Stephen Covey wrote extensively on our societal shift from the Character Ethic to the Personality Ethic.
"The most important ingredient we put into any relationship is not what we say or what we do, but what we are. And if our words and our actions come from superficial human relations techniques (the Personality Ethic) rather than from our own inner core (the Character Ethic), others will sense that duplicity. We simply won't be able to create and sustain the foundation necessary for effective interdependence," he wrote in The 7 Habits of Highly Effective People.
A Donald Trump supporter wearing a Donald Trump mask. (Photo: Mark Makela/Reuters)
The Personality Ethic - our present reality
When it comes to the Personality Ethic, which has ruled our society for the past century, America has hit rock bottom with U.S. President Donald J. Trump.
This man with the loudest personality won both the Republican nomination and the American presidency; however, the problem is only illustrated by Trump, as he is not the true source of the issues. Trump is simply a reflection of many Americans' lack of critical thinking skills and empathy. Style has been valued over substance. Personality over character.
In our family, critical thinking is the cornerstone of nearly every conversation. I must admit, it is sometimes a challenge. For example, dinner conversations can be both enlightening and extremely tedious.
"That's not exactly true. Let's clarify that."
"That is your perspective, but another person might see it this way."
"Even though I don't agree with that person, I can see why they think that."
These conversations can be mentally exhausting, but they are worth it. I want my children to know how to think, not just what to think.
President Trump is a master of the Personality Ethic - showing off wealth, blustering and talking in circles.
A foreign power was able to take advantage of the lack of critical thinking skills in the American population. This was possible for Russia because a large segment of the U.S. population receives an education based on regurgitating knowledge for tests rather than demonstrating critical thinking skills in the context of the real world. Americans think that they can identify fake news, but many profoundly struggle with this and don't even realize it. They don't know what they don't know.
Trump is the ultimate example that extroverted personalities rule in North America, and that looking good is valued more than being good. He is a master of the Personality Ethic -- showing off wealth, blustering and talking in circles. Many people believe him because they only have patience and time for the sound bite, not the whole story. Trump does all this, while simultaneously berating those who disagree with him. Astonishingly, Trump and his team tell lies about basic facts (yes, those still exist) such as the size of his inaugural crowd. The interview Trump recently did with Time magazine was one of many examples of how nonsensical and dishonest Trump is.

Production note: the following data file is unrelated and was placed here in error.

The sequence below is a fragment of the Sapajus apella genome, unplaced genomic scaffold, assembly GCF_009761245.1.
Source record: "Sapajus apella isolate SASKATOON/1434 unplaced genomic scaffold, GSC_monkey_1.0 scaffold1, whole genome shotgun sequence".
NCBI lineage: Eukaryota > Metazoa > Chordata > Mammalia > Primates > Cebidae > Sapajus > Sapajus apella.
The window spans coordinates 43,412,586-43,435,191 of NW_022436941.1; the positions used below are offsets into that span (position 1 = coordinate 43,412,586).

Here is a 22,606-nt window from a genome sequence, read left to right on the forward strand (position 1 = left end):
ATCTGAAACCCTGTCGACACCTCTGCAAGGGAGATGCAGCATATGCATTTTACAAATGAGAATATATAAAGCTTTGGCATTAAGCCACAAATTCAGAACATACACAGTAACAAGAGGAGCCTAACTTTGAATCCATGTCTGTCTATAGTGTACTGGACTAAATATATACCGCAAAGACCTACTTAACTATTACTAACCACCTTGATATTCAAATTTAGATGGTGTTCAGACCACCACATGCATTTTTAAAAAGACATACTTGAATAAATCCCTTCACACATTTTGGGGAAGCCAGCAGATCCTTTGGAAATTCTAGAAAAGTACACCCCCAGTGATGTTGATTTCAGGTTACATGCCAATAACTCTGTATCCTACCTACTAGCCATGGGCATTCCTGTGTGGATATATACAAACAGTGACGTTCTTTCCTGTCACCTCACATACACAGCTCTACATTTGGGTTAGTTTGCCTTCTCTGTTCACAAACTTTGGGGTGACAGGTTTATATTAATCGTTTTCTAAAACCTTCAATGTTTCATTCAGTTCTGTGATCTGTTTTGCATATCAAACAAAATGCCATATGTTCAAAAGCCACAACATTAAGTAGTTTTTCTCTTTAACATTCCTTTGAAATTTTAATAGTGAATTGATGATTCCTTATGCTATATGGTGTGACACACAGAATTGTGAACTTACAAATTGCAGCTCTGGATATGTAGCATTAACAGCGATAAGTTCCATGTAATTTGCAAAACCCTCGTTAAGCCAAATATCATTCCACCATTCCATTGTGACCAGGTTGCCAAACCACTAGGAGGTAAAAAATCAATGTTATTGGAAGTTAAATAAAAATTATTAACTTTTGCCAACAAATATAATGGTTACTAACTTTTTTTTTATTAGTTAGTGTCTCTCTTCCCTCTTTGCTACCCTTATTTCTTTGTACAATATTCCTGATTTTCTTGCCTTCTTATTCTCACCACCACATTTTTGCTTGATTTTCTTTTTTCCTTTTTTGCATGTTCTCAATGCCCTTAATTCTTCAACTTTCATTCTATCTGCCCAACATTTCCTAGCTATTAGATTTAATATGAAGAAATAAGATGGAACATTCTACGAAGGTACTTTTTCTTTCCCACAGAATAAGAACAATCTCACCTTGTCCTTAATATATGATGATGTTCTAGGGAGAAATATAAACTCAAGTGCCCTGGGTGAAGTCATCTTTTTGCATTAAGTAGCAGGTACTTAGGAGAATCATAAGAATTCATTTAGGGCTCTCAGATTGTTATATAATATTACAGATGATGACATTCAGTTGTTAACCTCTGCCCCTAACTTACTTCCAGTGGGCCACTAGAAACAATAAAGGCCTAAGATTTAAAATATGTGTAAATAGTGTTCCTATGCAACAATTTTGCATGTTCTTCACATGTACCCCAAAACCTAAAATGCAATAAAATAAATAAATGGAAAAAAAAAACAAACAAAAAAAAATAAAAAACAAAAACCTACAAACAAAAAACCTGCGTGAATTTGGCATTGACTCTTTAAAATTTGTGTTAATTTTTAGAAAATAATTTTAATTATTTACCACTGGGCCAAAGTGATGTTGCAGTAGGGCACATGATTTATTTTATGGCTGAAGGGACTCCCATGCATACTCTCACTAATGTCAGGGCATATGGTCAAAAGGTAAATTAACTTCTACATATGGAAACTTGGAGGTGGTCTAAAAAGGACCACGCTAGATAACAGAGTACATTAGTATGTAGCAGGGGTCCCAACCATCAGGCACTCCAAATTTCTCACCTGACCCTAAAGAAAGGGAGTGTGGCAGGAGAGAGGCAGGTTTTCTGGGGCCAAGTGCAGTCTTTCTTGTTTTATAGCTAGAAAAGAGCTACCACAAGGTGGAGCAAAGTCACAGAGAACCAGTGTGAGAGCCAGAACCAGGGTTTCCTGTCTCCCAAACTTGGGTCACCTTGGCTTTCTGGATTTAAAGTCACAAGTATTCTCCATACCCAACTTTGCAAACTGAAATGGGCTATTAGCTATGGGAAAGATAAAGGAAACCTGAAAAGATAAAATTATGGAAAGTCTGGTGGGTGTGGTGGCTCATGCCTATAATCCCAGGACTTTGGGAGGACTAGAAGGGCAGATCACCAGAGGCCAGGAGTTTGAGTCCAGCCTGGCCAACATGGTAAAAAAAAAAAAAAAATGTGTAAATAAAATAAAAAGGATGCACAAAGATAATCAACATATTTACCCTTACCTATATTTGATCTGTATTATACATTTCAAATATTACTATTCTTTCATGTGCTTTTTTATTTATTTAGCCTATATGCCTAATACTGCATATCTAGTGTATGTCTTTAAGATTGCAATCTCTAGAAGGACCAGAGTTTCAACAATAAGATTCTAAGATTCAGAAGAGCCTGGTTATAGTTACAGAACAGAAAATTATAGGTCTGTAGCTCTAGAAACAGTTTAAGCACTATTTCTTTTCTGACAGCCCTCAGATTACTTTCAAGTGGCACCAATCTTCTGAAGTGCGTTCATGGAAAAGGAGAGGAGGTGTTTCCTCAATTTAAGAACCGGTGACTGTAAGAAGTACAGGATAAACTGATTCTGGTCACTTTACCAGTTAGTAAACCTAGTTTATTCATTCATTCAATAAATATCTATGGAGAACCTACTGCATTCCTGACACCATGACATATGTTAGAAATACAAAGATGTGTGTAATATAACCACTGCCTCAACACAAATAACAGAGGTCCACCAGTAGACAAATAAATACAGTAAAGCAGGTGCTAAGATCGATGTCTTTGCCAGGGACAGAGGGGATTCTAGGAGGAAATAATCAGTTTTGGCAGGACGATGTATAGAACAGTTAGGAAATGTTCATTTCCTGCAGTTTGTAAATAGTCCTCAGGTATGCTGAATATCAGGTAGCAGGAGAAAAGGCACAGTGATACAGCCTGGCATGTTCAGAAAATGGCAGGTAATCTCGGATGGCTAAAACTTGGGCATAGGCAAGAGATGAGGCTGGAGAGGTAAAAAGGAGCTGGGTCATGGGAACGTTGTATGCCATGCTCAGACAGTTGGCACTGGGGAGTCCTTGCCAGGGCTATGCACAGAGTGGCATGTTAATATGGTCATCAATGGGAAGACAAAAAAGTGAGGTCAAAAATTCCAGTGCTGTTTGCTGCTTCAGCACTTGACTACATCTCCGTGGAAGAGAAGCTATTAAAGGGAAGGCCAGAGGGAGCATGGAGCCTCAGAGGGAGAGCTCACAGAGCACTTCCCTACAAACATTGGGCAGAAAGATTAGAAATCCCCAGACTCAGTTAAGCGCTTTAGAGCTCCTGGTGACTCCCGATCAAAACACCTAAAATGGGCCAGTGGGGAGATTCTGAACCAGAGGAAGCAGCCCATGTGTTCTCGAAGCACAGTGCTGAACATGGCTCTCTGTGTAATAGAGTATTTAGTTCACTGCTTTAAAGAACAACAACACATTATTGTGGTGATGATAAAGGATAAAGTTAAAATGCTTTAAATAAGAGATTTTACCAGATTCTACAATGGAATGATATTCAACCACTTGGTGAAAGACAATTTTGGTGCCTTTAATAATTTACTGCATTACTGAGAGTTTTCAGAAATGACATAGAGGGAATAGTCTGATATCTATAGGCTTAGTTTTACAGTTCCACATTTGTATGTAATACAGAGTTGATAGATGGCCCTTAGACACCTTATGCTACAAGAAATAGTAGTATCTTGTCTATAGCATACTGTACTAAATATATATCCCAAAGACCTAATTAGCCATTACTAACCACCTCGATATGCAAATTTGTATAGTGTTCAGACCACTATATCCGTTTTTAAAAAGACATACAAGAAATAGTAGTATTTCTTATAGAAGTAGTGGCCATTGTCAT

All of us, leaders and followers alike, must be able to question our own inner dialogue. Trump does not appear to do this. But many of his original followers are beginning to. All of us must be aware of the paradigm through which we see the world, which brings me to the second character trait that needs urgent attention.
President Trump reacts to the AHCA health-care bill being pulled by Congressional Republicans before a vote as he speaks about the bill in the Oval Office of the White House in Washington, March 24, 2017. (Photo: Carlos Barria/Reuters)
When I think of the word "empathy," I immediately think of the Roots of Empathy program started by Mary Gordon, in Ontaro. This program is a microcosm of what needs to happen on a larger scale. It holds the essence of the answer to the societal woe that is disconnection. Empathy begins when newborns are loved and responded to by a consistent caregiver. Empathy grows when we, as older children and as adults, can connect with that beginning and the human experience that we all share.
There is little empathy to be found in president Trump's budget for the most vulnerable in society. Critical thinking was not largely demonstrated, either; the president "scraps new requirements for programs that train new K-12 teachers."
There is a long-term pattern of the president lacking empathy, from his treatment of women to his treatment of minorities and Muslims. Martin Luther King Jr.'s dream has not yet been realized. People are still judged on the colour of their skin, rather than their character.
Critical thinking skills and empathy are required not only to lead effectively, but also to live a good life.
Recently, the Affordable Health Care Act was not overturned. This was a huge victory, but it's just one step. The people of America must keep pushing forward in this moment, valuing critical thinking and empathy as they forge their way into the future.
Across America and, indeed, around the world, there is a harnessing of energy that is taking place as a direct result of the hideous behaviour of America's leader.
Racism, sexism and discrimination have always existed and have been a reality for countless groups of people. This is not new. But the blatant ugliness of it all, coming full force out of the shadows, has prompted many to act. People who have never protested before are protesting. People who never considered running for political office before are rising to the challenge. This engagement is beautiful. I am particularly heartened by the activism of marginalized groups. We continue to need leaders from those groups, not just people of privilege representing those who are marginalized.
Both critical thinking skills and empathy are required not only to lead effectively, but also to live a good life as an individual.
The election of Trump has been a tragedy. It is time for a return to the Character Ethic.
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